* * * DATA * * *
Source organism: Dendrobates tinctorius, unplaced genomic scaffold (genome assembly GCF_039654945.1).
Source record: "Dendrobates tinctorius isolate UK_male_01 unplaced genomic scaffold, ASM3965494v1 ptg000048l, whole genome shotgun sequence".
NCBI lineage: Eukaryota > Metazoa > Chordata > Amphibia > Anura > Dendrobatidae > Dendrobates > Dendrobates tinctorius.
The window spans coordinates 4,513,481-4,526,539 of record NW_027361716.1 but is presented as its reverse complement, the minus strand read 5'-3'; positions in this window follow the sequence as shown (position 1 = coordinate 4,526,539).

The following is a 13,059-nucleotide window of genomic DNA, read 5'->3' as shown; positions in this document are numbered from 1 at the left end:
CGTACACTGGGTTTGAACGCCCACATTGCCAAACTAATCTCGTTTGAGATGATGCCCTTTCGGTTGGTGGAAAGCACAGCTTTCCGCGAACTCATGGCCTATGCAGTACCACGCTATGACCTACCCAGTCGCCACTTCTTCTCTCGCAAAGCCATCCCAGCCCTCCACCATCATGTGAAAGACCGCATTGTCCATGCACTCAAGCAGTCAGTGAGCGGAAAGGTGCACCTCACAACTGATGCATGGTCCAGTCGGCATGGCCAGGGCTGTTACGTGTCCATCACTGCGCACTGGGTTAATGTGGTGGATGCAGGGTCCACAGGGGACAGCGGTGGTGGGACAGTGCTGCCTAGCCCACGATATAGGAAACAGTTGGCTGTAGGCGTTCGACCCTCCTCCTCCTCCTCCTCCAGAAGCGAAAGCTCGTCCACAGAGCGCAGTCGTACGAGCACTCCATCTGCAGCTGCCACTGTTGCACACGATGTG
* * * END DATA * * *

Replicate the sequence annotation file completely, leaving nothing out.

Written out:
Source organism: Dendrobates tinctorius, unplaced genomic scaffold (genome assembly GCF_039654945.1).
Source record: "Dendrobates tinctorius isolate UK_male_01 unplaced genomic scaffold, ASM3965494v1 ptg000048l, whole genome shotgun sequence".
NCBI lineage: Eukaryota > Metazoa > Chordata > Amphibia > Anura > Dendrobatidae > Dendrobates > Dendrobates tinctorius.
The window spans coordinates 4,513,481-4,526,539 of record NW_027361716.1 but is presented as its reverse complement, the minus strand read 5'-3'; positions in this window follow the sequence as shown (position 1 = coordinate 4,526,539).

The following is a 13,059-nucleotide window of genomic DNA, read 5'->3' as shown; positions in this document are numbered from 1 at the left end:
CGTACACTGGGTTTGAACGCCCACATTGCCAAACTAATCTCGTTTGAGATGATGCCCTTTCGGTTGGTGGAAAGCACAGCTTTCCGCGAACTCATGGCCTATGCAGTACCACGCTATGACCTACCCAGTCGCCACTTCTTCTCTCGCAAAGCCATCCCAGCCCTCCACCATCATGTGAAAGACCGCATTGTCCATGCACTCAAGCAGTCAGTGAGCGGAAAGGTGCACCTCACAACTGATGCATGGTCCAGTCGGCATGGCCAGGGCTGTTACGTGTCCATCACTGCGCACTGGGTTAATGTGGTGGATGCAGGGTCCACAGGGGACAGCGGTGGTGGGACAGTGCTGCCTAGCCCACGATATAGGAAACAGTTGGCTGTAGGCGTTCGACCCTCCTCCTCCTCCTCCTCCAGAAGCGAAAGCTCGTCCACAGAGCGCAGTCGTACGAGCACTCCATCTGCAGCTGCCACTGTTGCACACGATGTG